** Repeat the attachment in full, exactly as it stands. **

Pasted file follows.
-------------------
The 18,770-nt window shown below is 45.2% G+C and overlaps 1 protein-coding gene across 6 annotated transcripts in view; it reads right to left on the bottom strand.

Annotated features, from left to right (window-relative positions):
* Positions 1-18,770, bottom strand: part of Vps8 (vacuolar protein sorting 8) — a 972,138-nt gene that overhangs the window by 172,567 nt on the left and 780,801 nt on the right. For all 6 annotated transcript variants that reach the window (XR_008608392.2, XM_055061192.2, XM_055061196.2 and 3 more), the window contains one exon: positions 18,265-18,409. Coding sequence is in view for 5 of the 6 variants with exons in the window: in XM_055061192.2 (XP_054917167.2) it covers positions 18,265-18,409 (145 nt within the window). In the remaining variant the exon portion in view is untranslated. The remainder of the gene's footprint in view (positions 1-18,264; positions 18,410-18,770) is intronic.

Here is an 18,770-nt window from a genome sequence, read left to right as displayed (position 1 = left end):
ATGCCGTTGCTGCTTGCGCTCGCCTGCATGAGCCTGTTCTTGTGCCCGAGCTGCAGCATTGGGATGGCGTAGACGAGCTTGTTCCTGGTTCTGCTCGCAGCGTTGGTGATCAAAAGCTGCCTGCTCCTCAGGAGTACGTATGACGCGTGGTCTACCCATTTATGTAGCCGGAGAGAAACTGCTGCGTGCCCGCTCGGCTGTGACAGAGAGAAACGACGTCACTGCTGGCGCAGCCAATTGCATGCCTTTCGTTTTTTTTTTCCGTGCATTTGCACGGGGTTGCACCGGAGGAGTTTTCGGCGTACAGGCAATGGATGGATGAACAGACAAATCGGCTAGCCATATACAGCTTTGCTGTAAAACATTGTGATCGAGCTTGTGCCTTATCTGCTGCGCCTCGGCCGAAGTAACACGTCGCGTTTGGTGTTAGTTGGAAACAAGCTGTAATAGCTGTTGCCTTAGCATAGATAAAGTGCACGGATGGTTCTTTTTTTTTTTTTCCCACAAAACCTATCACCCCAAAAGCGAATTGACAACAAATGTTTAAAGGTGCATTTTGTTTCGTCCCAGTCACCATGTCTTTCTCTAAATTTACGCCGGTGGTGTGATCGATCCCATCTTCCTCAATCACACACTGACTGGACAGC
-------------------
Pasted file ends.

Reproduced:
The 18,770-nt window shown below is 45.2% G+C and overlaps 1 protein-coding gene across 6 annotated transcripts in view; it reads right to left on the bottom strand.

Annotated features, from left to right (window-relative positions):
* Positions 1-18,770, bottom strand: part of Vps8 (vacuolar protein sorting 8) — a 972,138-nt gene that overhangs the window by 172,567 nt on the left and 780,801 nt on the right. For all 6 annotated transcript variants that reach the window (XR_008608392.2, XM_055061192.2, XM_055061196.2 and 3 more), the window contains one exon: positions 18,265-18,409. Coding sequence is in view for 5 of the 6 variants with exons in the window: in XM_055061192.2 (XP_054917167.2) it covers positions 18,265-18,409 (145 nt within the window). In the remaining variant the exon portion in view is untranslated. The remainder of the gene's footprint in view (positions 1-18,264; positions 18,410-18,770) is intronic.

Here is an 18,770-nt window from a genome sequence, read left to right as displayed (position 1 = left end):
ATGCCGTTGCTGCTTGCGCTCGCCTGCATGAGCCTGTTCTTGTGCCCGAGCTGCAGCATTGGGATGGCGTAGACGAGCTTGTTCCTGGTTCTGCTCGCAGCGTTGGTGATCAAAAGCTGCCTGCTCCTCAGGAGTACGTATGACGCGTGGTCTACCCATTTATGTAGCCGGAGAGAAACTGCTGCGTGCCCGCTCGGCTGTGACAGAGAGAAACGACGTCACTGCTGGCGCAGCCAATTGCATGCCTTTCGTTTTTTTTTTCCGTGCATTTGCACGGGGTTGCACCGGAGGAGTTTTCGGCGTACAGGCAATGGATGGATGAACAGACAAATCGGCTAGCCATATACAGCTTTGCTGTAAAACATTGTGATCGAGCTTGTGCCTTATCTGCTGCGCCTCGGCCGAAGTAACACGTCGCGTTTGGTGTTAGTTGGAAACAAGCTGTAATAGCTGTTGCCTTAGCATAGATAAAGTGCACGGATGGTTCTTTTTTTTTTTTTCCCACAAAACCTATCACCCCAAAAGCGAATTGACAACAAATGTTTAAAGGTGCATTTTGTTTCGTCCCAGTCACCATGTCTTTCTCTAAATTTACGCCGGTGGTGTGATCGATCCCATCTTCCTCAATCACACACTGACTGGACAGC